The price of oil rose to above US$86 a barrel on Wednesday as investors expected the Federal Reserve to announce new measures to perk up the U.S. economy.
By early afternoon in Europe, benchmark West Texas Intermediate crude for January delivery was up 70 cents to US$86.49 a barrel in electronic trading on the New York Mercantile Exchange. The contract rose 23 cents to finish at US$85.79 in New York on Tuesday, after falling for five straight sessions.
Brent crude, used to price international varieties of oil, was up 90 cents to US$108.91 per barrel on the ICE Futures exchange in London.
There’s widespread expectation in the markets that the Fed will on Wednesday announce more bond-buying. The Fed has been selling $45 billion a month in short-term Treasuries and using the proceeds to buy an equal amount of longer-term securities. The intent is to lower long-term borrowing rates in the market and encourage spending.
“Following expectations for further stimulus in the U.S. economy from the (Fed), the dollar has been under pressure against the euro, providing some support to the oil market,” said a report from Sucden Financial Research in London.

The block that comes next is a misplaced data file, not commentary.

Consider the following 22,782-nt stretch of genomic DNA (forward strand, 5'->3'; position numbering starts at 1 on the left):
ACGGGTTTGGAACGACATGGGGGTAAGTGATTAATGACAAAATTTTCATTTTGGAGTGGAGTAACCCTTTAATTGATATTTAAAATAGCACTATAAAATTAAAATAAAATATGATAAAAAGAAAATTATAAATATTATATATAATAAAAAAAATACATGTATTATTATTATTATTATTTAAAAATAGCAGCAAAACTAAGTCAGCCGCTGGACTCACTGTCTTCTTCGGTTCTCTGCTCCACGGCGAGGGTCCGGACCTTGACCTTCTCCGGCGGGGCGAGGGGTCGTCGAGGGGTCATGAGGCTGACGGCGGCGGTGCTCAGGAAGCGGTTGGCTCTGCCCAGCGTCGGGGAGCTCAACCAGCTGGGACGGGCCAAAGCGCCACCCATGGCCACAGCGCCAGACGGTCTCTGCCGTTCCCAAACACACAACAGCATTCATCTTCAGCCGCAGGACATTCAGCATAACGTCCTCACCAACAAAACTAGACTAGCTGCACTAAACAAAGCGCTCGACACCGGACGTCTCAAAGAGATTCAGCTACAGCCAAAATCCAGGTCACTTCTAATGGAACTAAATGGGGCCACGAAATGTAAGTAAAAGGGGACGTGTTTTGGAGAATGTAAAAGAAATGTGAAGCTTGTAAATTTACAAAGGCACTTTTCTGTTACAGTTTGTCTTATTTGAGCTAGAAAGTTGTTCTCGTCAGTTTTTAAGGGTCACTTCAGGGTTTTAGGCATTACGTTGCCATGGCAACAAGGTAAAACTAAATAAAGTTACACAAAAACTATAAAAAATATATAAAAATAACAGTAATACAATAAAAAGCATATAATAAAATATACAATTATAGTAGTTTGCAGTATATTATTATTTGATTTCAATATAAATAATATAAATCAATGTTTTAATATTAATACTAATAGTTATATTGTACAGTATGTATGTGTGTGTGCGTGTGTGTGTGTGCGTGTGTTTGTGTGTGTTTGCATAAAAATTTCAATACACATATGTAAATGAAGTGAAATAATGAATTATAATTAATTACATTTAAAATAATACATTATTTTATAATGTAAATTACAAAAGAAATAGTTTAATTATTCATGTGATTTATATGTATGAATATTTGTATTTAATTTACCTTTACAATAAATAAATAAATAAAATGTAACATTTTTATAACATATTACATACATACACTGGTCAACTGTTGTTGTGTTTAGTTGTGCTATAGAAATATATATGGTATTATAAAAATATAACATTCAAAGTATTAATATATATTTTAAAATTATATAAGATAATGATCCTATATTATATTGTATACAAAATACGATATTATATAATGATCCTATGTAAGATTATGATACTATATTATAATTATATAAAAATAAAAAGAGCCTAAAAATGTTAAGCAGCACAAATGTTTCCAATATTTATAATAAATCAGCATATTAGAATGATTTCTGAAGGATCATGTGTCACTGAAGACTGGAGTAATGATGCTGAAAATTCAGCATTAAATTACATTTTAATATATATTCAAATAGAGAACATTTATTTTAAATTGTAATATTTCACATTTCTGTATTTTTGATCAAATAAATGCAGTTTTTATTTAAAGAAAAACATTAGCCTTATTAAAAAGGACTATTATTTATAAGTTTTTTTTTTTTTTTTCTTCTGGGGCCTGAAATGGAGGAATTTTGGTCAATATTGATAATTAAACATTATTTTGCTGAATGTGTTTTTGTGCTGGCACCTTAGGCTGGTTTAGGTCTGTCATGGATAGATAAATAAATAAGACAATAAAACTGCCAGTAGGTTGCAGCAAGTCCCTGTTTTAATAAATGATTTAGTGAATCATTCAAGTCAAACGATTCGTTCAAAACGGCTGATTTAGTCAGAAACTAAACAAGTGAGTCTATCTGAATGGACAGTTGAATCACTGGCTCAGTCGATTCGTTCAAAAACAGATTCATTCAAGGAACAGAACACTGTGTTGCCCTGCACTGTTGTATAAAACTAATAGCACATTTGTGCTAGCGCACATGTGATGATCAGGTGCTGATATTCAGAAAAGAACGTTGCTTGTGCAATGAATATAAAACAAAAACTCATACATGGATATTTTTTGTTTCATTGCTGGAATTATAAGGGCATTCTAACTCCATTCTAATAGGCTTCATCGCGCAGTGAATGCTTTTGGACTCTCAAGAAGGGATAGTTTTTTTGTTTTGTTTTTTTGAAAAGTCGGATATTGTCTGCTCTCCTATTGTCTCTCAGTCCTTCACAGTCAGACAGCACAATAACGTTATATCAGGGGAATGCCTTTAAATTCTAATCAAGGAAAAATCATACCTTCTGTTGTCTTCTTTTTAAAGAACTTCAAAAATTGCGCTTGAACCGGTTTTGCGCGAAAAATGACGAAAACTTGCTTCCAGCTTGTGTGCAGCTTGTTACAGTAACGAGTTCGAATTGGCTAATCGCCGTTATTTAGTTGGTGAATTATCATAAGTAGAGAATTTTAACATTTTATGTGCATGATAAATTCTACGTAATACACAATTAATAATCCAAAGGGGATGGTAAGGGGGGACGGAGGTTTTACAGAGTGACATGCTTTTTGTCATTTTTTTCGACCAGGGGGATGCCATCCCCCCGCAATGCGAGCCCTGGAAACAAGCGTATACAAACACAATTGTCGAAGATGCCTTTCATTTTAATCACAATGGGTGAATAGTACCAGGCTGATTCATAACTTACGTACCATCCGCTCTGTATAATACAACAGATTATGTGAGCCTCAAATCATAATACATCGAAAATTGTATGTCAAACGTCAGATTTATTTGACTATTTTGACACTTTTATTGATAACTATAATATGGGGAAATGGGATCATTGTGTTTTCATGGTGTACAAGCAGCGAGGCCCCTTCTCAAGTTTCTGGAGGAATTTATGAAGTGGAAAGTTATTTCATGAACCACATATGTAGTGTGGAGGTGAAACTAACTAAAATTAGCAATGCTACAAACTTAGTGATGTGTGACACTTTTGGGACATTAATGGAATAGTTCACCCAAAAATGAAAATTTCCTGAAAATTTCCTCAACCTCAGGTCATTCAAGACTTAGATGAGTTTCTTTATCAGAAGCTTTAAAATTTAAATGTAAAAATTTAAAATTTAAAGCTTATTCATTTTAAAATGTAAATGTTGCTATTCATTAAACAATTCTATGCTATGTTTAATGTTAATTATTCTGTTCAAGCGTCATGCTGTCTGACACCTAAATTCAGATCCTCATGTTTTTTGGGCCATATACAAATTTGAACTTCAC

A weaker dollar makes crude cheaper for investors trading in other currencies. On Wednesday, the euro was up at US$1.3046 from $1.3009 on Tuesday.
Prices were also supported by the International Energy Agency’s monthly oil market report. The Paris-based group raised its 2013 demand growth estimate by 110,000 barrels a day over its November forecast, to 90.5 million barrels a day, but noted that demand was still far from robust.
“Global demand growth is expected to stay relatively sluggish through 2013, based on the continued assumption of tepid global economic expansion — notwithstanding signs that Chinese sentiment has turned mildly positive — and despite stronger than expected preliminary demand data for October,” the IEA said.
OPEC oil ministers, meanwhile, signalled Wednesday in Vienna that they were going to keep current output targets unchanged, as markets expected, even though members’ total production has been more than one million barrels a day higher than the agreed quota of 30 million barrels a day.
In other energy futures trading on Nymex, heating oil added 2.5 cents to US$2.952 a U.S. gallon (3.79 litres), wholesale gasoline rose 2.51 cents to US$2.6356 a gallon and natural gas gained 2.6 cents to $3.438 per 1,000 cubic feet.
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